3. A memory unit as defined in claim 2 in which said transfer data signal storage means further comprises input latch means for storing data signals and error detection and correction logic connected to said input latch means including first means for receiving and decoding the data signals stored in said input latch means to determine if the data signals contain an error and to correct a detected error, said error detection and correction logic further comprising second means for generating code signals to be used in detecting and correcting an error.
4. A memory unit as defined in claim 1 in which said control signals include data type signals indicating the number of sub-locations of said addressable storage locations with which data signals are to be transferred, said rotation means including:
A. rotation control means connected to said interconnection means for receiving said data type signals and said address signals for generating a rotation control signal indicating an amount of rotation;
B. first means connected to said interconnection means and said rotated data signal storing means and to said rotation control means for rotating the data signals received from said interconnection means in response to the rotation control signal from said rotation control means and transmitting the rotated data signals for storage in said rotated data signal storing means;
C. second means connected to said transfer data signal storing means, said interconnection means and said rotation control means for rotating data signals received from said transfer data signal storing means in response to the rotation control signal from said rotation control means and transmitting the rotated data signals onto said interconnection means; and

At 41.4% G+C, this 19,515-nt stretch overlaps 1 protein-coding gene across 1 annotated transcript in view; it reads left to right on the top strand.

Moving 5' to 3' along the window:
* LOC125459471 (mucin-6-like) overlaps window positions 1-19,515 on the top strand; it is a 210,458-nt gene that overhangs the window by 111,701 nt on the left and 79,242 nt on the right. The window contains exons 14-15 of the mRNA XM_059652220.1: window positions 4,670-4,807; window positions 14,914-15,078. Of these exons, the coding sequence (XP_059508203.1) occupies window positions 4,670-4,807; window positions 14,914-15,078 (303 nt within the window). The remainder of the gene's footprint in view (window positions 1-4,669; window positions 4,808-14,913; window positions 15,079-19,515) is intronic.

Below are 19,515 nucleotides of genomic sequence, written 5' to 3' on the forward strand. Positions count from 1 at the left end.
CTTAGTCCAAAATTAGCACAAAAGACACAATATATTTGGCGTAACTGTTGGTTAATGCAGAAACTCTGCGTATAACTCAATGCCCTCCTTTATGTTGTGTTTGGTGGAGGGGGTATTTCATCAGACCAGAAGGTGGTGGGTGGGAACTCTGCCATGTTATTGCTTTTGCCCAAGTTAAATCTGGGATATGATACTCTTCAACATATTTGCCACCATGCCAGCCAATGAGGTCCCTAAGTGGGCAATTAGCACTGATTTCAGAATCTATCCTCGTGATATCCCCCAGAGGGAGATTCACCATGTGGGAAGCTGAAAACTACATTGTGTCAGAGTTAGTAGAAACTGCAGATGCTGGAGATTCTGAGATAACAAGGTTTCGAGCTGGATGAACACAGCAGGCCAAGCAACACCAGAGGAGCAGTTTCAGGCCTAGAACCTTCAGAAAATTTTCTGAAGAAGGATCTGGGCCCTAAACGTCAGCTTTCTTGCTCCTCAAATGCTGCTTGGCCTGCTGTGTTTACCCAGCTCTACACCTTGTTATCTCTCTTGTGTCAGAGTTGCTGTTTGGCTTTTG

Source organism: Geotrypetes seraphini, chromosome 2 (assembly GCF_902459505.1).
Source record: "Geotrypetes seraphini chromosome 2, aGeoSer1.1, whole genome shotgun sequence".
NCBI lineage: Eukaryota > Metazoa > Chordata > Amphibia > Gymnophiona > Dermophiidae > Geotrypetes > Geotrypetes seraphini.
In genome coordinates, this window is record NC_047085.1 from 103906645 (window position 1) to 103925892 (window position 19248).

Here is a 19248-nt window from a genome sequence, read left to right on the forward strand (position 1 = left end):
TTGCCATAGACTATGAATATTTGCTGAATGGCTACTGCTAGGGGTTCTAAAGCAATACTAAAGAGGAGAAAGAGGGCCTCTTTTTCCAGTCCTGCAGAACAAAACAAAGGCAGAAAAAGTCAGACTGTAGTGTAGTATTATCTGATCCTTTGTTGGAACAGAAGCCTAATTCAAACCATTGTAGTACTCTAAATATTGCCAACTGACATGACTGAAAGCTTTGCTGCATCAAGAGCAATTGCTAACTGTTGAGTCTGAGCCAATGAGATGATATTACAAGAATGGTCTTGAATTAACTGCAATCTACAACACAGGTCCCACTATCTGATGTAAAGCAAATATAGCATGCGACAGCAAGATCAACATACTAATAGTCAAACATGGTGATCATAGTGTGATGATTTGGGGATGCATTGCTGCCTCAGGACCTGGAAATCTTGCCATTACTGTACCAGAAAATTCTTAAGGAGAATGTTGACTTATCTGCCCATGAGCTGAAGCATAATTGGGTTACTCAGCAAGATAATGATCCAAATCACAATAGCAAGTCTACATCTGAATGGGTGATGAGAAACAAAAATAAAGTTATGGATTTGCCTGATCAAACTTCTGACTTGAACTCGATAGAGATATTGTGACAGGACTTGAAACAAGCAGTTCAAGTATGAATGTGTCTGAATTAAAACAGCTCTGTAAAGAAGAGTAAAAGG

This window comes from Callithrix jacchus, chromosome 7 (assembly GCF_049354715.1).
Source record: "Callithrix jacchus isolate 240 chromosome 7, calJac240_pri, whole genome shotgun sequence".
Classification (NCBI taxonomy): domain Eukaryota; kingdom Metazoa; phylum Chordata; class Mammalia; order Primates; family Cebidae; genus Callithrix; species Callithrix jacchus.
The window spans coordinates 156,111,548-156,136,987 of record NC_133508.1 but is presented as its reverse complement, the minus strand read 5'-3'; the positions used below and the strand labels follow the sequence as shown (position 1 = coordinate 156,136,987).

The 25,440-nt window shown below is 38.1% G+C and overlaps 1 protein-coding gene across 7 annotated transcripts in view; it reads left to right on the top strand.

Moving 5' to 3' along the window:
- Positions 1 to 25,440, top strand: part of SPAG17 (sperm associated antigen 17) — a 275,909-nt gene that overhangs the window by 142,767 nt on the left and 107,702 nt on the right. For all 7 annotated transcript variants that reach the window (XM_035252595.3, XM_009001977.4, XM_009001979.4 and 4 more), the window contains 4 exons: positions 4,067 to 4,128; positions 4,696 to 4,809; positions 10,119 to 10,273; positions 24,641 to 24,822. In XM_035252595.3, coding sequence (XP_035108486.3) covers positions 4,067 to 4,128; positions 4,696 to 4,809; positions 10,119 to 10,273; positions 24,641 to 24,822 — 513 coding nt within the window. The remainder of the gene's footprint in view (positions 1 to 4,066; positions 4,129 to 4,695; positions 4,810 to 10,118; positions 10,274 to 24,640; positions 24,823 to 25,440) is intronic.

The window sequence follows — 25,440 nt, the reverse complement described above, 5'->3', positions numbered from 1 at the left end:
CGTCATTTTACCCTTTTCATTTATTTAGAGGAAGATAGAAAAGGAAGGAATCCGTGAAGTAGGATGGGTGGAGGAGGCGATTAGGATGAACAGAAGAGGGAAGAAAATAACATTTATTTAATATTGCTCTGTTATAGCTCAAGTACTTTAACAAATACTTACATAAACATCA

D. third means connected to said transfer data signal storing means, said rotated data signal storing means and to said rotation control means for rotating data signals received from said transfer data signal storing means in response to the rotation control signal from said rotation control means and transmitting the rotated data signals for storage in said transfer data signal storing means.
5. A memory unit as defined in claim 4 wherein:
A. said rotated data signal storing means further includes means responsive to the rotation control signal from said rotation control means for transferring selected portions of the data signals stored in said rotated data signal storing means representative of the contents of sub-locations identified by the address signals; and
B. said second data rotating means further includes means responsive to the rotation control signal from said rotation control means for transferring selected portions of the contents of data signals stored in said transfer data signal storing means representative of the contents of sub-locations identified by the address signals.